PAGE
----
Seattle Shakespeare Company’s Antony and Cleopatra is the young Arnold Schwarzenegger of theater: it’s dramatic, sexy, romantic, it sounds kind of funny, and it sure knows how to pack an awesome punch. In terms of all other plays I have seen prior to this, Antony and Cleopatra is truly the full package. It does for theater what Carmen does for the world of musical performance.
The play is sexy from the start. The artistic opening involving carefully choreographed, sensual dancing on a minimalistic and carefully designed stage does well to transport the audience into ancient Egypt. For the first couple minutes of dialogue, that mood was dispelled by the strange sound of olde English emanating from “Egyptian” mouths. Before long, that oddity faded into oblivion as the production lured the audience further into the famous and dynamic love story of Mark Antony and Cleopatra.
The play may have been written in Elizabethan English, but the jokes Shakespeare wrote hundreds of years ago are no less funny today. With wonderful skill, director John Langs beautifully highlights each and every piece of humor and innuendo Shakespeare planted within his play. The amount of adult comedy and the complete burn moments in the performance kept giggles and laughter constant throughout the play.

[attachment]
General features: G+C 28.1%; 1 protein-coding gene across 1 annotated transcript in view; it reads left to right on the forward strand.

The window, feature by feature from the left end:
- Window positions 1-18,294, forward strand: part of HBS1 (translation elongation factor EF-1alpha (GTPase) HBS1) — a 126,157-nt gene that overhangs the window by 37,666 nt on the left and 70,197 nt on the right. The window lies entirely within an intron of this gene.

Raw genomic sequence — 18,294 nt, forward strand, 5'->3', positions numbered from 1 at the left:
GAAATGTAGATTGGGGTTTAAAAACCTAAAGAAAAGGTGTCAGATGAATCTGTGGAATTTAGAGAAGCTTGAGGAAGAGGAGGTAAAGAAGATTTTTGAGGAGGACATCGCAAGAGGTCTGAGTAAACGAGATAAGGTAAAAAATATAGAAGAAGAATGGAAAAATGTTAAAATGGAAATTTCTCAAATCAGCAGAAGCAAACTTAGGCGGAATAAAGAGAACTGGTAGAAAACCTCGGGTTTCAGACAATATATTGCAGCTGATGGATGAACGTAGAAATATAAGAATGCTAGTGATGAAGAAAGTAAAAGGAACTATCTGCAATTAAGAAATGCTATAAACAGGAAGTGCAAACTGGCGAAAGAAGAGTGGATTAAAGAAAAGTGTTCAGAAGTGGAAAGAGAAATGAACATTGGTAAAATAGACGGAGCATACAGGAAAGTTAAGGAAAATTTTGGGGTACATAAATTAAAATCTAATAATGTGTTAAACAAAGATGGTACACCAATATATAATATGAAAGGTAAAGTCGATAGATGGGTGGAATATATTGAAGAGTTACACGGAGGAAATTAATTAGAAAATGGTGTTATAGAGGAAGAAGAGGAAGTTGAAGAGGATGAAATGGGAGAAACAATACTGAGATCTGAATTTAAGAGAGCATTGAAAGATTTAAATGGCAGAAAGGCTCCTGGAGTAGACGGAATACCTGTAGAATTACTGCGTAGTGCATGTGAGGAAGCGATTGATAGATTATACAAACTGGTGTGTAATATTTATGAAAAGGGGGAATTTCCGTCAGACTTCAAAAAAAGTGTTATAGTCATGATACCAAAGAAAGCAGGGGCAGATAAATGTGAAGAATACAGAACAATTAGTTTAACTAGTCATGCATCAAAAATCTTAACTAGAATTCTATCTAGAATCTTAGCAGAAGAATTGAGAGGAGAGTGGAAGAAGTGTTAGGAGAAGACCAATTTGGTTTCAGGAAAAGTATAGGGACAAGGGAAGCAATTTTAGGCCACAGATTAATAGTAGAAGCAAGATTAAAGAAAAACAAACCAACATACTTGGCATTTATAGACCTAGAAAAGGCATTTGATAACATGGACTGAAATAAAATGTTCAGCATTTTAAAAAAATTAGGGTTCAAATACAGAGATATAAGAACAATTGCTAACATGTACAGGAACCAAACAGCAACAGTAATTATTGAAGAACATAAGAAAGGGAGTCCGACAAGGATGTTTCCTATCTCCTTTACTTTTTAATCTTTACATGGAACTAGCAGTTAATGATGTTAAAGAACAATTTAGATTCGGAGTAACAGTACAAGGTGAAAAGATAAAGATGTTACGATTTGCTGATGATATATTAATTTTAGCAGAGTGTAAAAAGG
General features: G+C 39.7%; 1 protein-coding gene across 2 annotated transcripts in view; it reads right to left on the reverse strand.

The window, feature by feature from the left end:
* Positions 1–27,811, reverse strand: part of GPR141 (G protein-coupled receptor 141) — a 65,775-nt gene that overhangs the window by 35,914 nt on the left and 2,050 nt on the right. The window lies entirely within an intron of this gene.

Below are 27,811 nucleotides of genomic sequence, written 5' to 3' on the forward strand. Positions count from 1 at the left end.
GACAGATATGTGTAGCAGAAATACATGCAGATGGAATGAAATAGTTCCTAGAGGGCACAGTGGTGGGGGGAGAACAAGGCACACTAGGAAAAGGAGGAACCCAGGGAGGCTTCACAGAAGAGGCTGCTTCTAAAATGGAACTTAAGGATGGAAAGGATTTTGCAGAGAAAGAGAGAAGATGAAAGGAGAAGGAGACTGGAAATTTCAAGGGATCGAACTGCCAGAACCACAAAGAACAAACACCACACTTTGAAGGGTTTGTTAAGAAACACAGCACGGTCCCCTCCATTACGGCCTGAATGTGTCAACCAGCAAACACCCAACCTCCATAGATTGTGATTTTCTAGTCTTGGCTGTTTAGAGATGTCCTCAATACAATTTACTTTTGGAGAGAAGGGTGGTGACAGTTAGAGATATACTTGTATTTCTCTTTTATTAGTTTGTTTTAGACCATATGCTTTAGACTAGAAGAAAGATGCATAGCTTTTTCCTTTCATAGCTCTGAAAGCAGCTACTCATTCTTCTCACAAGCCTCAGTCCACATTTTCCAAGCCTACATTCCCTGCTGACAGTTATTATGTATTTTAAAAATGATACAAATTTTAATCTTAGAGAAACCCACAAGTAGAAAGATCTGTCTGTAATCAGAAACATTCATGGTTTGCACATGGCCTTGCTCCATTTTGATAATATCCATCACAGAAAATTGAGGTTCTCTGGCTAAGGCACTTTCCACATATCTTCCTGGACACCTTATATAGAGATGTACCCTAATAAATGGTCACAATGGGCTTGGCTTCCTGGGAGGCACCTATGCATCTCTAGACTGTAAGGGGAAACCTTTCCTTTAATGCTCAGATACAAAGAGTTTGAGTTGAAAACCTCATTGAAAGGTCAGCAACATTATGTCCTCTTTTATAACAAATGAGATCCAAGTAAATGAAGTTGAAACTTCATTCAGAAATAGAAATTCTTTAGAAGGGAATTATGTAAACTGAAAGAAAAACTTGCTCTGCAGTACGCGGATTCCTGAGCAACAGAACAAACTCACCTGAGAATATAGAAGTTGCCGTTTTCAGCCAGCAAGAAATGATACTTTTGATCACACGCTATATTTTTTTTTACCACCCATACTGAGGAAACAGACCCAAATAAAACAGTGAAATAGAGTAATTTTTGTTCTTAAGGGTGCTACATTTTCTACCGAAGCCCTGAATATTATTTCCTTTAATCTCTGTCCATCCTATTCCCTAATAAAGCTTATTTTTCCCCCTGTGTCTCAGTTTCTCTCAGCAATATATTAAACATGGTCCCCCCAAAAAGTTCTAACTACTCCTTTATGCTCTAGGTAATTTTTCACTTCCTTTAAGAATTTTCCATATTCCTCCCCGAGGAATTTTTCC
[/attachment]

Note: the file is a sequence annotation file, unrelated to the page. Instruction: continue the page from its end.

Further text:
Despite artists' bad reputation for being inaccurate when discussing historical events, Shakespeare’s Antony and Cleopatra is a play for history junkies. Regardless of whether or not certain events in the play occurred, the performance forces its viewers to reflect on the more human aspect of history and some of its greatest figures. From reading a history textbook, never in my life could I have imagined Cleopatra swooning over Antony like a teenaged girl, wondering when he would return home, and whether he was standing or sitting at that exact moment. The play tells a tale of history, but one of human behavior and emotions, rather than times and events. It would be an insult to call Antony and Cleopatra a simple reenactment of the lives of the two rulers; the play is instead a powerful emotional interpretation of the complex lives of Antony, Cleopatra, and the world surrounding them.
This play is a visual pleasure to watch. Designers Jennifer Zeyl (set), Geoff Korf (lights), and Pete Rush (costumes) conquer above and beyond the written script by providing artful touches at effective points in the play. Breathtaking scenes, such as the one where an image of Cleopatra gracefully and sensually floats across the stage in softly swaying garments, assist the audience in achieving a better understanding of the play. Transitions from one set to the next happen flawlessly and gracefully within a matter of seconds. The play is nothing short of beautiful and artful.
For anyone who enjoys a good laugh, an intriguing and intense storyline, a new view on history, or beautiful visuals, Seattle Shakespeare Company’s Antony and Cleopatrais the play to see. If theater is not one of your favorite forms of performance, as it was not for me as a musically-oriented person, it definitely will be after seeing Antony and Cleopatra.
Antony and Cleopatra
Through November 18
Seattle Shakespeare Company at Intiman Playhouse